Grippe admits that Dead Hot Workshop never broke through big enough to tour nationally on their own. “For us, the lack of radio airplay kept us back,” he says. “I don’t know how to do that. More poppier songs? There are heartbreaking points along the way in a career like ours. Losing your record deal is one, and there’s the realization you’re not getting another one. But from that point on, we’ve been on our own and make our own records.”

Grippe didn’t build STEM Recording as a commercial venture. He did it because trying to find a studio with a drum room to his liking was near impossible.

“As always everything I do in my musical world, Dead Hot weighs heavily on the decision. I wanted a place for us to make a record and not always worry about time. Brent’s never liked anything we did, and one thing that’s always been a factor was ‘I always wish we had more time.’ And now we have it. I don’t think the outcome will be any different,” he laughs.

“It’s nice to spend time without the pressure,” he continues. “Every time I get a new guitar or amp for the studio, we’ll go back and re-track all the songs again. And I just think Brent’s a genius. He’s not driven by ego, and it’s kind of a weird thing to encounter. I get to work with a lot of different types of talent, but working with him is just a completely different bag of tricks.”

Because the studio is synonymous with Tempe bands (Los Guys, Banana Gun, Ghetto Cowgirl, Japhy’s Descent, Tramps & Thieves, The Black Moods, Stephen Ashbrook, Wyves, and Sara Robinson to name a few), it comes as a bit of a surprise that the studio is located in Paradise Valley, in the house Grippe lives with his wife and daughters.

“I have friends who do this, and [they] told me, ‘You’re gonna burn out. You’ve gotta do national acts. You can’t just do local bands.’ And I get nationals in here,” says Grippe. “But I don’t advertise, I don’t try to manipulate things so I come up higher on Google. I’ve never asked anybody to like my page. But the studio gets plenty of work. I’ve always been a straight shooter with everybody. I have a history here and a reputation.”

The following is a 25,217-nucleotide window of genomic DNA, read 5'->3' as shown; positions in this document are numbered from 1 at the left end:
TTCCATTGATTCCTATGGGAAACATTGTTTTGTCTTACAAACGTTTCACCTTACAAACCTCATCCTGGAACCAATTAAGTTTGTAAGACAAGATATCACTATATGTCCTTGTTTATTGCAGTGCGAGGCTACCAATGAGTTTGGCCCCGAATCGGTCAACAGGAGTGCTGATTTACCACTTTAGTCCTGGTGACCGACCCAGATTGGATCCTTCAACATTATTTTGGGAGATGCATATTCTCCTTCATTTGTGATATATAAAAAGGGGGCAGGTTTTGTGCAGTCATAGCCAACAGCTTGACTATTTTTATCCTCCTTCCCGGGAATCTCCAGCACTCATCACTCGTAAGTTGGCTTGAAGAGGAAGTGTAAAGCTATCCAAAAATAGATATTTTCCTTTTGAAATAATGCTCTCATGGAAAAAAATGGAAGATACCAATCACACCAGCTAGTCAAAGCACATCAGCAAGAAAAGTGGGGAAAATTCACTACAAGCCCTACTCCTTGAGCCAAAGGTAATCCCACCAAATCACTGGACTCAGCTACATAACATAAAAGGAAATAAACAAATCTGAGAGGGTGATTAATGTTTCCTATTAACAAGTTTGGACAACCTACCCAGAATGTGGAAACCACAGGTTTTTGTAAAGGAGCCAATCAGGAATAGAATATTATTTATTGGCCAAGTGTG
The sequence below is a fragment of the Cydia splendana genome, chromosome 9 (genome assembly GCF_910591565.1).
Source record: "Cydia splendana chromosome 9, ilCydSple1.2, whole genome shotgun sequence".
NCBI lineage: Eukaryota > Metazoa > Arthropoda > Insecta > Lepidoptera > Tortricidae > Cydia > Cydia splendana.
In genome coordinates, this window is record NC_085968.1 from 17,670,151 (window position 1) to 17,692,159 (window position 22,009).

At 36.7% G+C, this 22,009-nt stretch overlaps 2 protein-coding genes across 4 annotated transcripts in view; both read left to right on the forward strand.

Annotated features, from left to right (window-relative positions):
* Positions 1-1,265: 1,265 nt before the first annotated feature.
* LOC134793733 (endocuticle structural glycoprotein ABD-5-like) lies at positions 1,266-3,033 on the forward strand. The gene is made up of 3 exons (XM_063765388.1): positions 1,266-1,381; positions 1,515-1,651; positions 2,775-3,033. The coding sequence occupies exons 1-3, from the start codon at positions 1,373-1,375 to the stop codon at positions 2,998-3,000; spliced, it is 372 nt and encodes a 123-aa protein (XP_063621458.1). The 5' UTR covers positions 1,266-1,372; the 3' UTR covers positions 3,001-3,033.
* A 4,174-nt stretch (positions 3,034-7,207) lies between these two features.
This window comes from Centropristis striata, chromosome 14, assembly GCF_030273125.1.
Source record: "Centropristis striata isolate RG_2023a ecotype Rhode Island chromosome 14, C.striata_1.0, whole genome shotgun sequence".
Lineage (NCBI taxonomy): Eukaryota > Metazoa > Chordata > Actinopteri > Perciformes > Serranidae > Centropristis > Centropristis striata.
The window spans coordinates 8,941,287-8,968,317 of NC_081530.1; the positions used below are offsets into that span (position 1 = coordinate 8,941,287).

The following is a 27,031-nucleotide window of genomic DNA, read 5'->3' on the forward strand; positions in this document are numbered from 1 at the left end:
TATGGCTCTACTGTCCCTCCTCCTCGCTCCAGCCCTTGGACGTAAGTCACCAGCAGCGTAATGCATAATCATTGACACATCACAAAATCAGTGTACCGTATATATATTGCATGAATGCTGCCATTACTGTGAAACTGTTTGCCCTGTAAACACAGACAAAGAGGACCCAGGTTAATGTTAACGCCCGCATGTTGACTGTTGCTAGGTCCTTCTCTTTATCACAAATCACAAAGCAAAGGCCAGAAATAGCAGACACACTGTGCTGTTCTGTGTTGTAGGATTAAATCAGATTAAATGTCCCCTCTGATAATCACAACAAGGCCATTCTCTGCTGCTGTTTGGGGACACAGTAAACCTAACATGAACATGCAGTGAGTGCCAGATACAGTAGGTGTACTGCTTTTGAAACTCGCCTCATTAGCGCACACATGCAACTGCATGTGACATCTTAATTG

That enduring reputation has been a magnet to attracting a new generation of talent on both local and national levels: Steph Griffin, The Joeys, Sliced Limes, Future Exes, and Jay Poole, as well as people from the old Mill Avenue heyday like Truckers on Speed and Shawn Johnson.

Behind the boards at STEM Recording.
Behind the boards at STEM Recording.
Serene Dominic

Grippe’s cultivated reputation recently became something of an eye-opener for Grippe’s 17-year-old twin daughters. “My kids have never seen Dead Hot Workshop perform. They had kids in school that said, ‘My dad likes your dad’s band.’ But their first gig ever was the Hall of Fame thing. Ninety percent of the people had old Dead Hot shirts. It was neat for them to see to understand our band. They’ve known Brent all their lives and think of him as their uncle, not as a frontman.”

And when Grippe and his wife sent one of his daughters to start school in the ASU dorms, they encountered faculty members who were fans. During a visit to Postino near campus, the Grippes spied a Dead Hot poster right near their booth.

Becoming the next big thing would’ve been cool. But Dead Hot Workshop have managed to become part of our cultural landscape. And like Thanksgiving Eve, it’s something that “just sorta happened."

Dead Hot Workshop are scheduled to perform on Wednesday, November 27, at Crescent Ballroom. Tickets are $10 via Eventbrite.

Editor's note: In a previous version of this online article and the print edition, Brent Babb's name was misspelled and incorrectly stated the year that the Gin Blossoms were inducted into Arizona Music & Entertainment Hall of Fame. We deeply regret these errors.